Married, living apart with spouse4(8.16)
Never married or single9(18.37)
Divorced or widowed4(8.16)
Working status
Full-time employed31(63.27)
Part-time employed8(16.33)
Age of smoking initiation (years), mean (SD)
Current smoking status
Non-daily smoker7(14.29)
Daily smoker42(85.71)
Cigarettes per day, mean (SD)13.8(8.49)
Time to first cigarette after waking (minutes)
Don’t know6(12.24)
Quit attempt in the past 12 months
Quit methodsa (n=22)
Gave up cigarettes all at once7(31.82)
Cut down on cigarettes gradually15(68.18)
Visited smoking cessation clinics3(13.64)
Consulted other healthcare professionals4(18.18)
Used nicotine replacement therapy8(36.36)
Called a quitline0(0)
Read self-help materials3(13.64)
Read information through the internet4(18.18)
Used an e-cigarette2(9.09)
Quit intention
Have no plan to quit27(55.10)
Plan to quit within the next 6 months17(34.69)
Plan to quit within the next 30 days1(2.04)
Trying to quit now3(6.12)
Ever use of alternative tobacco productsb
Chewing tobacco, snuff or dip3(6.12)
Snus or dissolvable tobacco product3(6.12)

a Among current smokers who tried to quit in the past 12 months (n=22). Multiple responses, do not add up to 100%.

b Multiple responses, do not add up to 100%.

Most participants (86%) were daily smokers. Participants’ mean age of smoking initiation was 19.9 years (SD=8.25). On average, participants smoked 13.8 cigarettes per day (SD=8.49). Among those who reported past-year quit attempts (45%), 55% used smoking cessation methods including 14% visiting a smoking cessation clinic. No one had called a quitline. Over half of respondents (55%) had no plan to quit smoking. Onethird of participants had ever used e-cigarettes.

The majority (n=46; 94%) of participants used WeChat, including 90% daily users (n=44). WeChat was primarily used for social networking (80% daily browsing the ‘Moments’, 76% and 50% daily sending messages to individuals and in groups respectively) and information acquisition (67% daily reading news/articles; data not shown). Few participants used Facebook (n=11; 22%), WhatsApp (n=10; 20%), Instagram (n=5; 10%), or Twitter (n=3; 6%). All but one used mobile phone text messaging. WeChat was the most frequently used platform (5.6, SD=2.08) followed by mobile phone text messaging (2.3, SD=1.64) and Facebook (2.1, SD=1.58) (Figure 1).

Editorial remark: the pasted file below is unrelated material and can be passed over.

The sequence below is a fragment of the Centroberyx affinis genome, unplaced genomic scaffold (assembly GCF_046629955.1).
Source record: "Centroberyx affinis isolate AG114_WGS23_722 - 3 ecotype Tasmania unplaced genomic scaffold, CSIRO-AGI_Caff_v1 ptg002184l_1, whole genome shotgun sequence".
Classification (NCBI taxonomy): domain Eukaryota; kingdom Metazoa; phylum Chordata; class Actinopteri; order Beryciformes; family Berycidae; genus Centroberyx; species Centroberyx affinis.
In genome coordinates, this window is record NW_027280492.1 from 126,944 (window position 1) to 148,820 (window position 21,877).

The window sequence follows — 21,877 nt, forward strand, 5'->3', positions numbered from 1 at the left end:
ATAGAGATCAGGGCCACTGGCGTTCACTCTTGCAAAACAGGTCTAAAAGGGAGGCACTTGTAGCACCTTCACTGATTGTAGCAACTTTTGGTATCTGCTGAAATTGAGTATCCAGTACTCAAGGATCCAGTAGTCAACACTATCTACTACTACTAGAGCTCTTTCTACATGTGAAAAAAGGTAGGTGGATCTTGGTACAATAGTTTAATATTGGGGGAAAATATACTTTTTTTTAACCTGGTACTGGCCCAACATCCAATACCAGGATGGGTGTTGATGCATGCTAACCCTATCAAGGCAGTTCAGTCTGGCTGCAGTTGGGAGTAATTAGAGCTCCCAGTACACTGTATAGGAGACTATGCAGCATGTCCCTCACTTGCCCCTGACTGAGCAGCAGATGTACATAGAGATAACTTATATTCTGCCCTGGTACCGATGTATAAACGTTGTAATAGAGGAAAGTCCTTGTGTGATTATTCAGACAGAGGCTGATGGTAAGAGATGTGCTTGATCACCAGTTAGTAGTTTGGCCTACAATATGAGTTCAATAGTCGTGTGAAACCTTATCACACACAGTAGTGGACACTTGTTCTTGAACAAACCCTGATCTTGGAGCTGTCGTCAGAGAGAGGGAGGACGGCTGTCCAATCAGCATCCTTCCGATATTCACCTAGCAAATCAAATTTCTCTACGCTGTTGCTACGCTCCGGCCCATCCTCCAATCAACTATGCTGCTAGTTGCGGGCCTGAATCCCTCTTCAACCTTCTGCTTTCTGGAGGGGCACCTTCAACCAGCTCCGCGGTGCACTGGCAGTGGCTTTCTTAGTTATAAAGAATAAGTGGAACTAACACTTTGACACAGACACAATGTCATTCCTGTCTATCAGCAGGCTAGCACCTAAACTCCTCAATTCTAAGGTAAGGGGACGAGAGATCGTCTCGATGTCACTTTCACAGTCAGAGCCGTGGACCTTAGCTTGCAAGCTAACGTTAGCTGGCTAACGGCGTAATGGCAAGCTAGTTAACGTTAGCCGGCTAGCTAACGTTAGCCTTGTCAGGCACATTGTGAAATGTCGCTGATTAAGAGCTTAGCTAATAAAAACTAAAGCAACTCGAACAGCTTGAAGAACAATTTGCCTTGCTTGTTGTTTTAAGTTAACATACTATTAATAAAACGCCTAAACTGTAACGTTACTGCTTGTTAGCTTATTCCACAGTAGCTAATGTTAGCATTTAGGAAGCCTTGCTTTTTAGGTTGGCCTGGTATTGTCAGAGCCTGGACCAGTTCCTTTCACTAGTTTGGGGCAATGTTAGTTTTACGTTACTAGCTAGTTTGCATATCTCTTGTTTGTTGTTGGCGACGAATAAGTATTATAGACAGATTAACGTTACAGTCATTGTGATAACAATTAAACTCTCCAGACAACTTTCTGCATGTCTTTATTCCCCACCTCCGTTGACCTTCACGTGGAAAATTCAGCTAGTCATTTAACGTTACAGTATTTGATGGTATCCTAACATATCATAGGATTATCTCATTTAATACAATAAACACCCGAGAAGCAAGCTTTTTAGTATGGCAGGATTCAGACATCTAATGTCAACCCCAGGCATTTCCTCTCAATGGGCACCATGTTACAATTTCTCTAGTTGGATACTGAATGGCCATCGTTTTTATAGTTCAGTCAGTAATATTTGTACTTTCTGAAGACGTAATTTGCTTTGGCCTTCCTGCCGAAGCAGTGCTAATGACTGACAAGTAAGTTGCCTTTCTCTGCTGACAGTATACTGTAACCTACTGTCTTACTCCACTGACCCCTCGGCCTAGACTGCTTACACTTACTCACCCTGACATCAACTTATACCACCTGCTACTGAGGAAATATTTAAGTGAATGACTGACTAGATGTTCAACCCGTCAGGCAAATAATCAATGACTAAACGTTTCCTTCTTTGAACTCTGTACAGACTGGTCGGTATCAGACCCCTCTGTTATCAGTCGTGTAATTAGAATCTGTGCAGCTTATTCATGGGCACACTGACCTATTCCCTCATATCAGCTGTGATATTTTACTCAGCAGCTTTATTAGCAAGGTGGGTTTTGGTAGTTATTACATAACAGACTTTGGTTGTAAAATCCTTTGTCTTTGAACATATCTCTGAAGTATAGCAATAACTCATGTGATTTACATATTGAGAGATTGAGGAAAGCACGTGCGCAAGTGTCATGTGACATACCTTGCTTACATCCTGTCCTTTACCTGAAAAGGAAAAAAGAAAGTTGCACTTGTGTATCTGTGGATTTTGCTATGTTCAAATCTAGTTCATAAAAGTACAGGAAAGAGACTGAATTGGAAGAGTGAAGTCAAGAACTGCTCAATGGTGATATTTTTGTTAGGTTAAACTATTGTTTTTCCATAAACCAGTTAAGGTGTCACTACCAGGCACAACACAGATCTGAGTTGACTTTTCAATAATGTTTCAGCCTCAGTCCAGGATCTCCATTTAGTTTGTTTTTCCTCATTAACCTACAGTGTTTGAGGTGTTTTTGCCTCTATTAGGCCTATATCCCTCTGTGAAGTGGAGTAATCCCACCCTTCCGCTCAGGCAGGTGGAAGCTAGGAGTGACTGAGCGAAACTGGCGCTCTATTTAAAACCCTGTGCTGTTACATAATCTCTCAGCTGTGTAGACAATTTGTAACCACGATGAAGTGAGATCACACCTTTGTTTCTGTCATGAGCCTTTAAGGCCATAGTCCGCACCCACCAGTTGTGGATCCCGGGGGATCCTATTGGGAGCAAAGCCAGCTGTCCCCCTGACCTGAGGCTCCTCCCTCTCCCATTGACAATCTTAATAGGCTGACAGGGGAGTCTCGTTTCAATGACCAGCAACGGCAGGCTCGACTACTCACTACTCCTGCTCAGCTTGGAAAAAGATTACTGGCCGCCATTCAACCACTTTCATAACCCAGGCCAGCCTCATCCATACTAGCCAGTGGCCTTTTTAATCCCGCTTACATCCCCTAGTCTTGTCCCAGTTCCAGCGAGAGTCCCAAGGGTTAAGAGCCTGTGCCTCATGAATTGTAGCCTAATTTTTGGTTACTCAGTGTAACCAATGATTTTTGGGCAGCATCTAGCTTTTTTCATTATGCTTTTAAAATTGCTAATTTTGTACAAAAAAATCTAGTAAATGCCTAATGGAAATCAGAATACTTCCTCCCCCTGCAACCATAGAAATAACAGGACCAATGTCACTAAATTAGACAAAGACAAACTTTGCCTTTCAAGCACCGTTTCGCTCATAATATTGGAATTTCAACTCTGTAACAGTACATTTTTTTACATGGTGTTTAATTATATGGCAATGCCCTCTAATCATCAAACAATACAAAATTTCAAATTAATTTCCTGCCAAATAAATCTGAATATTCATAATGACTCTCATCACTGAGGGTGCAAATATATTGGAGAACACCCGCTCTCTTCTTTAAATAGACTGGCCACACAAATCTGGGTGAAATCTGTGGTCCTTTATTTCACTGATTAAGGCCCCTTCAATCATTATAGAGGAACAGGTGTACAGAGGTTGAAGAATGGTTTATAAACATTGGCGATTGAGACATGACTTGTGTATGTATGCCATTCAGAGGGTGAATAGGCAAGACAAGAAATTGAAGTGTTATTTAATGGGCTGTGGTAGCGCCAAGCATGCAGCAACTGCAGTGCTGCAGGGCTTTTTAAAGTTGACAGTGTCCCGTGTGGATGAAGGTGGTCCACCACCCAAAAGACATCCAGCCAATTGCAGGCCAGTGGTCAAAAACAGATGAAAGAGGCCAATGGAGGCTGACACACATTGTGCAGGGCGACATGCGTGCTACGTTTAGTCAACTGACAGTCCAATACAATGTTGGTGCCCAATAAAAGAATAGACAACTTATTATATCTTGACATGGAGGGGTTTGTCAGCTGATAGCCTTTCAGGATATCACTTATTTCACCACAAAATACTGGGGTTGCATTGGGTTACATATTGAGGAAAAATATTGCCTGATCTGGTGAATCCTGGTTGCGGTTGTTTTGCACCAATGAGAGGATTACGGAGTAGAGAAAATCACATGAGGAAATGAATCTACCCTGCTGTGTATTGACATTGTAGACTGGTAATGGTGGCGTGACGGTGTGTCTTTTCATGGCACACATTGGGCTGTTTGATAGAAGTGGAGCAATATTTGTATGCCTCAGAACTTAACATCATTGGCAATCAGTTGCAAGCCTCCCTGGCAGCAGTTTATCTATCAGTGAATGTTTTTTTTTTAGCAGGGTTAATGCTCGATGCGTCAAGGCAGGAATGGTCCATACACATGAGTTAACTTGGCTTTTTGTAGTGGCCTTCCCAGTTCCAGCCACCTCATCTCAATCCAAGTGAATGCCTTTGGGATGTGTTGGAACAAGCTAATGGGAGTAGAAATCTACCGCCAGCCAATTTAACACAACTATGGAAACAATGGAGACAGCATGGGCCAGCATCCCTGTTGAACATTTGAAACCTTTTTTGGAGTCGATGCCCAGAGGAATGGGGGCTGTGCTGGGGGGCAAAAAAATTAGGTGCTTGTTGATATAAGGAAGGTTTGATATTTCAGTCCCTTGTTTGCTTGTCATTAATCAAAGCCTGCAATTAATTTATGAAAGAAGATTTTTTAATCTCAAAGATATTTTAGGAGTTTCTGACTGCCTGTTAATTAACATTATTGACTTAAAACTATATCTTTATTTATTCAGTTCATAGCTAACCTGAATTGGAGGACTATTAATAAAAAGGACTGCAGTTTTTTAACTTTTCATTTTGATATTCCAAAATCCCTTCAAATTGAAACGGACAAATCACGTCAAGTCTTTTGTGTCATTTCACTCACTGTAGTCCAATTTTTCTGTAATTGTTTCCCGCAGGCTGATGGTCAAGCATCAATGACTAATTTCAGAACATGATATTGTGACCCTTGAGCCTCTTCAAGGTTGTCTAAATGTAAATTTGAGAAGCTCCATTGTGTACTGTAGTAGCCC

Figure 1

Frequency of using social media platforms and mobile phone text messaging


This is among the few studies that investigated challenges in smoking cessation and barriers to accessing available smoking cessation services among Chinese immigrants, a disadvantaged group with high smoking rates and a lack of access to evidencebased cessation treatment. It is also among the first efforts to assess social media and text messaging use in this population. Our study affirmed the low quit intention among Chinese immigrant smokers5,8,9 and provided insights into why they were not interested in quitting. Smokers were not entirely clear about the risks of smoking. Consistent with prior studies11,15, the misconception that quitting smoking would lead to health problems is common. Although the Centers for Disease Control and Prevention has invested in large scale anti-smoking media campaigns, most have not targeted Chinese Americans28. This may explain their low awareness about the harms of smoking. Future interventions should not assume this knowledge among this population and need to include information about how exactly smoking harms the body and what specific benefits people would gain from quitting.

Consistent with prior research11,12,14,15, our findings highlight the prominent role of customs that support offering cigarettes to friends and norms that create discomfort in refusing, as a major barrier to quitting. Male smokers practiced this custom to maintain social networks. Encouragingly, participants acknowledged that this custom is less pervasive in the US, indicating that smokers may be sensitive to the American anti-tobacco societal values. Future cessation programs targeting Chinese immigrant smokers need to provide skill training in refusal strategies. Messages emphasizing considerations for others’ health and cessation decision may help reframe the cigarette offering culture.

The lack of stress management skills also explained Chinese immigrant smokers’ low quit intention. As first-generation immigrants, smokers often worked long hours and had limited social support due to language barriers and the decline in social circle size. These factors posed elevated risks for depression and anxiety. Without stress coping capacities, many chose to ignore the adverse health effects and continue to smoke. Smoking cessation programs targeting this population should provide training in stress management.